”Nabbous was shot by a Pro-Gaddafi sniper and killed on 19 March 2011 while reporting on attempts by government forces to fight revolutionaries and attack civilians in Benghazi. In the hours following the death of Nabbous, UN Coalition planes entered Libyan airspace to enforce a No-Fly Zone approved by the UN Security Council along with a Resolution authorizing “all necessary measures” to protect civilians against Gaddafi forces. In the last weeks of his life, Nabbous focused on bringing international attention to the humanitarian crisis unfolding in Libya. His death was widely reported by CNN and various media outlets. Prior to the establishment of Libya Al Hurra TV, Nabbous operated a number of businesses in Benghazi City.” (3)
The CBC showcased the so-called Bahraini Man in the Bloody Shirt who could be seen in photos and videos emerging after Bahraini troops shot to kill against demonstrators. (4)
We think of these as “highpoints” in any movement but they are so because they’re the moments in which an individual overcomes their fear and emerges from their shell of suppression and silence.
I’m not sure why fear disables us so much. How it is we dumb ourselves down and paralyze ourselves has been, as you know, a question with me all my life. Does fear have a physically-disabling action on us? Is it purely psychological? Is it a matter of agreement? Conditioning? What is the link between the experience of fear and our inability or unwillingness to protest, resist and revolt? I wish I knew.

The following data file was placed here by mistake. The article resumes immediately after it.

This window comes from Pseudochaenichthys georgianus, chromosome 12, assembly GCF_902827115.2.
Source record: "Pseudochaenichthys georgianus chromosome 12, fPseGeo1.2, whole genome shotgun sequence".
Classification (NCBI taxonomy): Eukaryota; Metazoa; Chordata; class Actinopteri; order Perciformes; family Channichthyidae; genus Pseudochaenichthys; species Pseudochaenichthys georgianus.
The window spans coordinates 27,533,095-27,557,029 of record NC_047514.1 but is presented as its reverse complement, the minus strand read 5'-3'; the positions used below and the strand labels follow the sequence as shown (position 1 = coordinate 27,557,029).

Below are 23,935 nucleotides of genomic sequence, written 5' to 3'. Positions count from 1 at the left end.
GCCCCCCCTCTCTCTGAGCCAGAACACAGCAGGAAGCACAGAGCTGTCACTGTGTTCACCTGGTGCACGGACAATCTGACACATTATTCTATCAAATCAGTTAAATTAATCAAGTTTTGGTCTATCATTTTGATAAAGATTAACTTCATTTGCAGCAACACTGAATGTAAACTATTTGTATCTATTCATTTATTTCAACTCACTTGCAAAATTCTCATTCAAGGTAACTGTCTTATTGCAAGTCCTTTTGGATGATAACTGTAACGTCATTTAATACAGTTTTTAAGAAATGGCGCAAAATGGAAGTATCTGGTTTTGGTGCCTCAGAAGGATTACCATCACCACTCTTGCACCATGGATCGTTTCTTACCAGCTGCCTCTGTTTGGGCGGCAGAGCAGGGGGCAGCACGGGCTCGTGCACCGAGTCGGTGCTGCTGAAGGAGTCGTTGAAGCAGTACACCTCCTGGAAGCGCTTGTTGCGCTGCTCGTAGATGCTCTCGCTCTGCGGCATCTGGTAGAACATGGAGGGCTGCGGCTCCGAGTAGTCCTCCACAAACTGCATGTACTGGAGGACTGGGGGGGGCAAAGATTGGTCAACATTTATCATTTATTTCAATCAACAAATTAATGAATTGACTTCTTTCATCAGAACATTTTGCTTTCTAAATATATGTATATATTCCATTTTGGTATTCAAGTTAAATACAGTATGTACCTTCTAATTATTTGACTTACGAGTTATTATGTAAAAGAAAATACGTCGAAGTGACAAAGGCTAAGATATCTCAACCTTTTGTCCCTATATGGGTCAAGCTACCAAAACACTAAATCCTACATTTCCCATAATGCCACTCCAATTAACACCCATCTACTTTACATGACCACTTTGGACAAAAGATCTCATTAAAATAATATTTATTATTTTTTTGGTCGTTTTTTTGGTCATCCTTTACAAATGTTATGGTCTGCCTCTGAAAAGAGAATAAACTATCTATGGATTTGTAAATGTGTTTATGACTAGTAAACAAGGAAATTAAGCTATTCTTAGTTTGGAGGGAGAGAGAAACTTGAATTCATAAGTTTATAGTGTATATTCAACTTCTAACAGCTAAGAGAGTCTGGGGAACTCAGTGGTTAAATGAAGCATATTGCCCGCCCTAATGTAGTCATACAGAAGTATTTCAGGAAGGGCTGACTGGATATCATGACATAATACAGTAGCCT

But the opposite is also true that watching people emerge from their fear provides a key somehow, through inspiration, motivation, a remembrance of something, or some other process unknown to me that liberates people who watch it and has them emerge themselves.
And we discover that emergence from fear is not only possible but also easier than we might have expected.
Perhaps what holds us back is that we’ve become convinced that we’ll lose all the things we love if we step out of line – and in many respects that is true. Patrick Henry addressed this matter in a speech he made on March 23, 1775, which he ended with the words:
“Is life so dear, or peace so sweet, as to be purchased at the price of chains and slavery? Forbid it, Almighty God! I know not what course others may take; but as for me, Give me Liberty, or give me Death!” (5)